- New Frontiers Exploratory Travel Fellowship, Indiana University, 2012
- Flame of Love Project, The John Templeton Foundation, 2009-2011
- Trustees’ Teaching Award, Indiana University, 2010
- New Frontiers in the Arts & Humanities, Lilly Endowment, 2009-2010
- Summer Faculty Fellowship, Indiana University, 2008
- Outstanding Junior Faculty Award, Indiana University, 2007-2008
- New Frontiers Exploration Traveling Fellowship, Indiana University, 2006
- Spiritual Healing Conference Grants, Deaconess Foundation, Mellon Foundation, Voices Project, Saint Louis University, 2006
- Faculty Development Grants, Mellon Foundation, 2002, 2003
- Dissertation Completion Fellowships, Louisville Institute, Packard Foundation, 1999-2000
- Research Grant, Institute for the Study of American Evangelicals, 1999
- Kate B. and Hall J. Peterson Research Fellowship, American Antiquarian Society, 1998
- John Clive Teaching Prize, Harvard University, 1998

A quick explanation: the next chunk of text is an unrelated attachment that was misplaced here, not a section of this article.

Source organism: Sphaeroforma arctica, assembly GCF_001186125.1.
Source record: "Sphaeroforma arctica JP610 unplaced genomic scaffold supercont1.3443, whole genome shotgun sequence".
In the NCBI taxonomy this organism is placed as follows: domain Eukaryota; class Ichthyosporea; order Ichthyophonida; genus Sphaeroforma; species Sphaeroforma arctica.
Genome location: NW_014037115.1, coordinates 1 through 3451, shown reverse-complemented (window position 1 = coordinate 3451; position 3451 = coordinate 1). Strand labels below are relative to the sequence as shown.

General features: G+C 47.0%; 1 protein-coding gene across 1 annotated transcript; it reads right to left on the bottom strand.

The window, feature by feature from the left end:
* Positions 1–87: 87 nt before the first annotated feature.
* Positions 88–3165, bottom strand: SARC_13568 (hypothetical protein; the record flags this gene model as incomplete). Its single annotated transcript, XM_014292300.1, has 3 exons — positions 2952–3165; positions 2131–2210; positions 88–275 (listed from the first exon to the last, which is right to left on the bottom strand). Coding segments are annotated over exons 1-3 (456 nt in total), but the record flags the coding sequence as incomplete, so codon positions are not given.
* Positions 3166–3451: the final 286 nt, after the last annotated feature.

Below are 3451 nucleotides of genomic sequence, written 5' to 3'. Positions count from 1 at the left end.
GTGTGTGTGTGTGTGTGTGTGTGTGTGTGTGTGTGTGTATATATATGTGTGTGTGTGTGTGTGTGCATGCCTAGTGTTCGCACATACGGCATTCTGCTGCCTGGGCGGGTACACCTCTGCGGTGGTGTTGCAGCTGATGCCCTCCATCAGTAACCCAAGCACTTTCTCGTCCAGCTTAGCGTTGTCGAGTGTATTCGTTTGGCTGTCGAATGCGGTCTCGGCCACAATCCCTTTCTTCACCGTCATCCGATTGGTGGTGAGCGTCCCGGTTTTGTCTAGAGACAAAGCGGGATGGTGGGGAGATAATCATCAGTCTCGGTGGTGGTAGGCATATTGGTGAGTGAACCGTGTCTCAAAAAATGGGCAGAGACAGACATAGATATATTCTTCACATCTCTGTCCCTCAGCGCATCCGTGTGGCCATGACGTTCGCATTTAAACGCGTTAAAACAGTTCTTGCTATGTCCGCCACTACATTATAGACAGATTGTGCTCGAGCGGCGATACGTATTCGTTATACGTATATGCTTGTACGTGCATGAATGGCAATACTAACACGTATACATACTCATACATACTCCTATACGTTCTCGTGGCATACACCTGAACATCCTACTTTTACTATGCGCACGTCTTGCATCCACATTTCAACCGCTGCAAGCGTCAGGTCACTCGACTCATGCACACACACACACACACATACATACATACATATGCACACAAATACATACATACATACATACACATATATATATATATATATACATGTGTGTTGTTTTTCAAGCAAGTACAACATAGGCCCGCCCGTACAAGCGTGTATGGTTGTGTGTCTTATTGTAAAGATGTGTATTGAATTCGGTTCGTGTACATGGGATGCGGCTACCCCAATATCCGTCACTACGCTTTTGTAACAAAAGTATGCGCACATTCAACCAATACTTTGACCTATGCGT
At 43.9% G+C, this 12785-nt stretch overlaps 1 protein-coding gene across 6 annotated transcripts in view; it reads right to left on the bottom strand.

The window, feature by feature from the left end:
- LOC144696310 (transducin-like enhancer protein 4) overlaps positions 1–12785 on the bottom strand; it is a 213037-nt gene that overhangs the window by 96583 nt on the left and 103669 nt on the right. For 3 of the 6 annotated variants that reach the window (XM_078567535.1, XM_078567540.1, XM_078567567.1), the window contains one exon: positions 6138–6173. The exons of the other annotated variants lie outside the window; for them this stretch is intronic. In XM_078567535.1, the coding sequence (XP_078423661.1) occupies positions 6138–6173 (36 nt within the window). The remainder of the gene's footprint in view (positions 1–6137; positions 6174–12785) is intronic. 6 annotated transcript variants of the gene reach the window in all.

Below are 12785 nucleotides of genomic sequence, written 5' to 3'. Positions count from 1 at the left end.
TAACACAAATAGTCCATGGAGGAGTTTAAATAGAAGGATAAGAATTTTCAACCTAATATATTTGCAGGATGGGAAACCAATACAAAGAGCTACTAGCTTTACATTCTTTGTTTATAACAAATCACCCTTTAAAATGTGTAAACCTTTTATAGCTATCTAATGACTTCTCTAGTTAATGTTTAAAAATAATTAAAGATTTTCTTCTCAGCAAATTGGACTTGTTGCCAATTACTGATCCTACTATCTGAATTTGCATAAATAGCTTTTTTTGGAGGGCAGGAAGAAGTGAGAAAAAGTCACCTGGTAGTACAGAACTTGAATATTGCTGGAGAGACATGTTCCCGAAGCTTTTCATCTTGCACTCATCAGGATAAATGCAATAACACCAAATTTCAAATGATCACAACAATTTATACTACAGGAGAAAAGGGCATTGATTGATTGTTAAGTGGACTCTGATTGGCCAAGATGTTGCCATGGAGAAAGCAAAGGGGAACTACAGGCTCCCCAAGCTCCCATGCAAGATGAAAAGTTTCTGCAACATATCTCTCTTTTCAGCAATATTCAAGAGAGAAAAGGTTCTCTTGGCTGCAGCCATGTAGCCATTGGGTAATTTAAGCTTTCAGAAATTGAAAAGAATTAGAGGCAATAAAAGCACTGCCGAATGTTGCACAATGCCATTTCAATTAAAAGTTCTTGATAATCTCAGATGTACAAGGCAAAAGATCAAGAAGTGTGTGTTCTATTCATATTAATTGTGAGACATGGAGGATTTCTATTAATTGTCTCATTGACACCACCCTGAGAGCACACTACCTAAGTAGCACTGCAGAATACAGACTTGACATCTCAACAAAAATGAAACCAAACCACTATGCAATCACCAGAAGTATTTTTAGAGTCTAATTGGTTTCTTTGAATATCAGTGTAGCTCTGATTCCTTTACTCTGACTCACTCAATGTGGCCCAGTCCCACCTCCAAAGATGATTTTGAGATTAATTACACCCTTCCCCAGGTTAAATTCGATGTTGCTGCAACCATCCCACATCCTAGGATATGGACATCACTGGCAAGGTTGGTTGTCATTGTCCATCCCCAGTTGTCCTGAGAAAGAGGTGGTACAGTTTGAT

- Research Grants, Harvard University, 1995, 1998
- Sidney E. Mead Article Prize, American Society of Church History, 1995
- Fulbright, Lilly, Mazur, Sarah Bradley Gamble Graduate Fellowships, 1992, 1993, 1994, 1995
- Phi Beta Kappa [Junior 12], 1991, 1992
- Coolidge and Greenman Debating Prizes, 1990, 1991, 1992
- Detur Prize, John Harvard Scholar, Elizabeth Cary Agassiz Scholar, 1990, 1991, 1992
- Charles Warren Center Thesis Research Fellowship, Harvard University, 1991
Courses Recently Taught
- COLL-C 104 Sickness and Health
- REL-R 160 Introduction to Religion in America
- REL-A 250 Introduction to Christianity
- REL-R 322 Women and Religion in America
- REL-C 330 Evangelical America
- REL-C 401/532 Religion, Illness, and Healing
- REL-R 636/735 Evangelical and Charismatic Christianity in the Americas
- LAMP-L 416 Religion, Health, and Healthcare Management
The Healing Gods: Complementary and Alternative Medicine in Christian America, (New York: Oxford University Press, August 2013).
Testing Prayer: Science and Healing, (Cambridge, MA: Harvard University Press, 2012).